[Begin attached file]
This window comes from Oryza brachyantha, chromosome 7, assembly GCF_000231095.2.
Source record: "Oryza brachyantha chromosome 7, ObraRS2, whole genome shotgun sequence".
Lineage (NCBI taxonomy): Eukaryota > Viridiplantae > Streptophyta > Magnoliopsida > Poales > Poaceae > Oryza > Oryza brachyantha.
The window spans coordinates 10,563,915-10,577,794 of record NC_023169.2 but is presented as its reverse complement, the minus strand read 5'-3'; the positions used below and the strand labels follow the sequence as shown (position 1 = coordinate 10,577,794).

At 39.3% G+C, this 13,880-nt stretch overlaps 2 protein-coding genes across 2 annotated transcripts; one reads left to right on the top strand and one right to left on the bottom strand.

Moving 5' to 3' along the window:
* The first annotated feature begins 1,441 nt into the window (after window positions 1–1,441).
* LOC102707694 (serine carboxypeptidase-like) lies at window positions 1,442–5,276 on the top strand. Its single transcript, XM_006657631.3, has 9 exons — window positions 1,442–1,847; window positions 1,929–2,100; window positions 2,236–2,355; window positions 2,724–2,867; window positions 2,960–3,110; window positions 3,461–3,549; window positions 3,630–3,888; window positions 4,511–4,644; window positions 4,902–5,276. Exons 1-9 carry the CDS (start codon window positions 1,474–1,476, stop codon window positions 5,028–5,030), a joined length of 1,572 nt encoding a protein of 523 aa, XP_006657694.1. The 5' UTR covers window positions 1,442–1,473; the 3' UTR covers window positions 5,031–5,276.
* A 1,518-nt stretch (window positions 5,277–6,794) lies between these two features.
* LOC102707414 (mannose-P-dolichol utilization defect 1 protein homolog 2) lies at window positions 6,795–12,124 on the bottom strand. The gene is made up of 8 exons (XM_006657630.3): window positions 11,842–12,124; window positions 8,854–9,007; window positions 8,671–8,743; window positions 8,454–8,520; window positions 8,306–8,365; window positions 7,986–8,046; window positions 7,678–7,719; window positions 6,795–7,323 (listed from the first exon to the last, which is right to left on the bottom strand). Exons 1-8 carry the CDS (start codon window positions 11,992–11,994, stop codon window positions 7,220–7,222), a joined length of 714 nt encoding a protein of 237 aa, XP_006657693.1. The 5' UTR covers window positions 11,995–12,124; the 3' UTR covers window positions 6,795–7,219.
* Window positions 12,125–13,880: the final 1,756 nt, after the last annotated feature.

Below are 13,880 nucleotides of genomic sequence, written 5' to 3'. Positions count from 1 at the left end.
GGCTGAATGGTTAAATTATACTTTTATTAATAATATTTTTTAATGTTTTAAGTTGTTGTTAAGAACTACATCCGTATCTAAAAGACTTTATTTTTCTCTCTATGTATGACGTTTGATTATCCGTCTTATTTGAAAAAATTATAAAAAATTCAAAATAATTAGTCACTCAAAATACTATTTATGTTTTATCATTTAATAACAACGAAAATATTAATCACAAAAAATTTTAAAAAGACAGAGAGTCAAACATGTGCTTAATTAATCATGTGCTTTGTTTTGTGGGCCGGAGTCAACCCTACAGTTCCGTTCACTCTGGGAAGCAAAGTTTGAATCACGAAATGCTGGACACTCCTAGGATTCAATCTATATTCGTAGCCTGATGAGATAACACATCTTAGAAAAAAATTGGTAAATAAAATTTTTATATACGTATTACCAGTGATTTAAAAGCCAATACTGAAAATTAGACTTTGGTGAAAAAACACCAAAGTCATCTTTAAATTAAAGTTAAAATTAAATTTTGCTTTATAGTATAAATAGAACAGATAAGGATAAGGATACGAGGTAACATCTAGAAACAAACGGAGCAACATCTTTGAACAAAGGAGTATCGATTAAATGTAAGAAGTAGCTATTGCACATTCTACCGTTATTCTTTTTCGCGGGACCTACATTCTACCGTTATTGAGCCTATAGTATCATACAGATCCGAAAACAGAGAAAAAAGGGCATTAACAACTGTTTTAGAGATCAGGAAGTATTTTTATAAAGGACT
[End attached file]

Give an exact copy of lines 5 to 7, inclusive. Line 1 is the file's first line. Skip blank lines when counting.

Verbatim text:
At 39.3% G+C, this 13,880-nt stretch overlaps 2 protein-coding genes across 2 annotated transcripts; one reads left to right on the top strand and one right to left on the bottom strand.

Moving 5' to 3' along the window:
* The first annotated feature begins 1,441 nt into the window (after window positions 1–1,441).